trying to infer the nature of the "real" Dog and variations on this theme,
or should we see categories (like "dog") as existing only in the human
mind? (I will not discuss theology here, and I set aside what may or may
not exist in the mind of God.) Later, these questions created two sorts
of anatomy, one dealing with "ideal morphology" and the other with
anomalies and variations. You can still find the first in most anatomy
textbooks when they speak of "human" anatomy (meaning the anatomy of a
generic human being, a "type"). Genetics, however, began with nominalism,
and from the very start studied *variation.*

For Darwin, the existence of variation among individuals led to the
postulate of differential survival and reproduction of such variants, and
therefore Darwin saw the driving engines of evolution in a kind of
nominalism (again, the word says that the generic type is only a name, and
that only individuals exist).

However, the evolutionary concept is NOT limited to nominalism. Between
roughly 1880 and 1930, a number of biological writers -- Haeckel among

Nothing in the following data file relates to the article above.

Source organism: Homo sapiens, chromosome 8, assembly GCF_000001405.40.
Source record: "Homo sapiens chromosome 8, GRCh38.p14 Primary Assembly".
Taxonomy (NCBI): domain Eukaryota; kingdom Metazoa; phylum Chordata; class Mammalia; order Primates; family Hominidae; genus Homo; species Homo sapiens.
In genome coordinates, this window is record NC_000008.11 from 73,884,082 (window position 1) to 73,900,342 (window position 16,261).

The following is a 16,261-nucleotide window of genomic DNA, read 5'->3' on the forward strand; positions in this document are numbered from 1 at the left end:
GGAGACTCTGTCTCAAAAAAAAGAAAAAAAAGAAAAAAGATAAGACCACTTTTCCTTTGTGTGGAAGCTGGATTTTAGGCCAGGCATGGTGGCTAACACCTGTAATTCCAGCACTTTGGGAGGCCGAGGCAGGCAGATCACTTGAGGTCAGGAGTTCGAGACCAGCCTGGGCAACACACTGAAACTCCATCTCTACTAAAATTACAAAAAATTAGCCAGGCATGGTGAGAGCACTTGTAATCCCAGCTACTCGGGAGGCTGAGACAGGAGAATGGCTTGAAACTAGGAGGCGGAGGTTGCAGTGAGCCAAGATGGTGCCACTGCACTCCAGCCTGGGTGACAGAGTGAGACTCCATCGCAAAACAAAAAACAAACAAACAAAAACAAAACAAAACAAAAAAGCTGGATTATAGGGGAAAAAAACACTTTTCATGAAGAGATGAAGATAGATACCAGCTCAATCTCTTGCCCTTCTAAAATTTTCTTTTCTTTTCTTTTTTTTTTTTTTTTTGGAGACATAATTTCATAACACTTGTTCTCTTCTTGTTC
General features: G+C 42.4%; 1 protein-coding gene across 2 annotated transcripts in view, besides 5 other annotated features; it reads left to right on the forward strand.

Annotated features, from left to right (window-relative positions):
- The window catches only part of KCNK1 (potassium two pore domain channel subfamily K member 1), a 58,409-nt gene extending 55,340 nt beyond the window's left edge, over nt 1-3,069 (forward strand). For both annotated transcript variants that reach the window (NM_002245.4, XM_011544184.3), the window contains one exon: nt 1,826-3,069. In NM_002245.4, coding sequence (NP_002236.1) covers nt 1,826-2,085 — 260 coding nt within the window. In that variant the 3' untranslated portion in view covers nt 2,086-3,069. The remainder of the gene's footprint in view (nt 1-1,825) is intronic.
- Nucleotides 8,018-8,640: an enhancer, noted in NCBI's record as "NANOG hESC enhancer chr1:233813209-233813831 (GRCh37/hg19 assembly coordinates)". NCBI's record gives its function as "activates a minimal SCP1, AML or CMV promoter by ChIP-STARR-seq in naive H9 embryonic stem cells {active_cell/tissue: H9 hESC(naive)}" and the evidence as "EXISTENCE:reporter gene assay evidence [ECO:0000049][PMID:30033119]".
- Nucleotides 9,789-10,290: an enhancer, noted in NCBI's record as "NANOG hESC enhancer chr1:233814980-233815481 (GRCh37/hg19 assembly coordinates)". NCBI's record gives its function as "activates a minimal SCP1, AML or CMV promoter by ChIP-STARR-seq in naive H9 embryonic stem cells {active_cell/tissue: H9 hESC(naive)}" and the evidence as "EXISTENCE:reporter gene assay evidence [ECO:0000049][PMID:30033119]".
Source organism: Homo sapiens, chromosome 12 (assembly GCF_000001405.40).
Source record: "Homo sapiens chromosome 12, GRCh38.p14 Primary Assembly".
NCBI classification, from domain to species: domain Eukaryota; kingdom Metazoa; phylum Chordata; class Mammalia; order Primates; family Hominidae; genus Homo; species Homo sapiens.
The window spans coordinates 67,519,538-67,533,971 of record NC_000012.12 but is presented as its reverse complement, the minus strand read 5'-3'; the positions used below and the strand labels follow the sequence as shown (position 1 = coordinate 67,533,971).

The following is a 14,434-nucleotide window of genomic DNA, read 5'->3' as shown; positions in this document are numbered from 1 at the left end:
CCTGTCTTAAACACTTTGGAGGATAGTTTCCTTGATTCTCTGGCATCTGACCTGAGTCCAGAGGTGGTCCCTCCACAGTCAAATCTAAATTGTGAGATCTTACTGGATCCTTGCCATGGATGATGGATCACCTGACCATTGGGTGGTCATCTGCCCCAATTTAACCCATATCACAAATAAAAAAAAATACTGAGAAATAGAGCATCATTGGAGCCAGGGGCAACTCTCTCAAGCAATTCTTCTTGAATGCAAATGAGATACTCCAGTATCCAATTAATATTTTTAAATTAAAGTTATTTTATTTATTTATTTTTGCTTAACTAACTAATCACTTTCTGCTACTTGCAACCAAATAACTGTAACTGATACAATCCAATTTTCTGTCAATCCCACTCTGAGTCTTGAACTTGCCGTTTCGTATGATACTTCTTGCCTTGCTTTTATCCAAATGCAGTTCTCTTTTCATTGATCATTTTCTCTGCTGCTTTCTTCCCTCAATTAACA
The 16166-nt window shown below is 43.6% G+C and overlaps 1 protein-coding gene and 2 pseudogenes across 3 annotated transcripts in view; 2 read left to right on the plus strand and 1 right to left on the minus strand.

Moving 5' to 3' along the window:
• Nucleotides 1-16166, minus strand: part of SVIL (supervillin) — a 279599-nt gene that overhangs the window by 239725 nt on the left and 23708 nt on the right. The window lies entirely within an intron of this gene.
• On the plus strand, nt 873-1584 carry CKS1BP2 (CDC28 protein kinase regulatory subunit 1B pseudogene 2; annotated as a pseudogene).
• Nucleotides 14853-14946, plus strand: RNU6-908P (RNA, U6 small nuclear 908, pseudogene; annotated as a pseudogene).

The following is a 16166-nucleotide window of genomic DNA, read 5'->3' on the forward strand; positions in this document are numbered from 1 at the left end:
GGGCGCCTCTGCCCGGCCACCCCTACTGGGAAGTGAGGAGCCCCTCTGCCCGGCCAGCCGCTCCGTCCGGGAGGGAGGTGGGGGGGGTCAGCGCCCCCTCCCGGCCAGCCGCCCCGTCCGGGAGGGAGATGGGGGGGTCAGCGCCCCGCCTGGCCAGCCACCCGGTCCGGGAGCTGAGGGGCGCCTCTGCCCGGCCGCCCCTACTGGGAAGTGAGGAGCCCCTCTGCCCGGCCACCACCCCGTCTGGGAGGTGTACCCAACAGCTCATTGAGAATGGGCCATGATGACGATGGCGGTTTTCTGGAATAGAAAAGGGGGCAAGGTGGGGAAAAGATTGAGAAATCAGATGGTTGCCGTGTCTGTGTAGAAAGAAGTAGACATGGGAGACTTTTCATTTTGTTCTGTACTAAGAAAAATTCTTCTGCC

them, and the last was perhaps William King Gregory in the 1930s --
accepted the "realist" vision. They spoke of the evolution of the "type"
and saw evolution as moving towards the "progressive" improvement of the
type. They also saw, they thought, the "degeneration" of the type in the
simplification and loss of characteristics, e.g., in parasitic animals that
lack many organ systems or have them only in rudimentary form. They also
developed concepts of "orthogenesis" and "telogenesis," referring,
respectively, to the ideas that evolution proceeds across geological time
in straight lines (ortho = straight) or towards an end or goal (telos =
far, meaning a goal far away in future time).

My impression is that these views were held more commonly by
paleontologists and comparative anatomists than by geneticists. Certainly,
the *geneticists* who looked at evolution held a very different view.
These were writers like Sewall Wright and Ronald Fisher, who spent much
time demonstrating mathematically that a *population* of genes will undergo
selection, with gradual changes in *population* level adaptation, but
without any postulate of an "ideal type." (The stress on population is a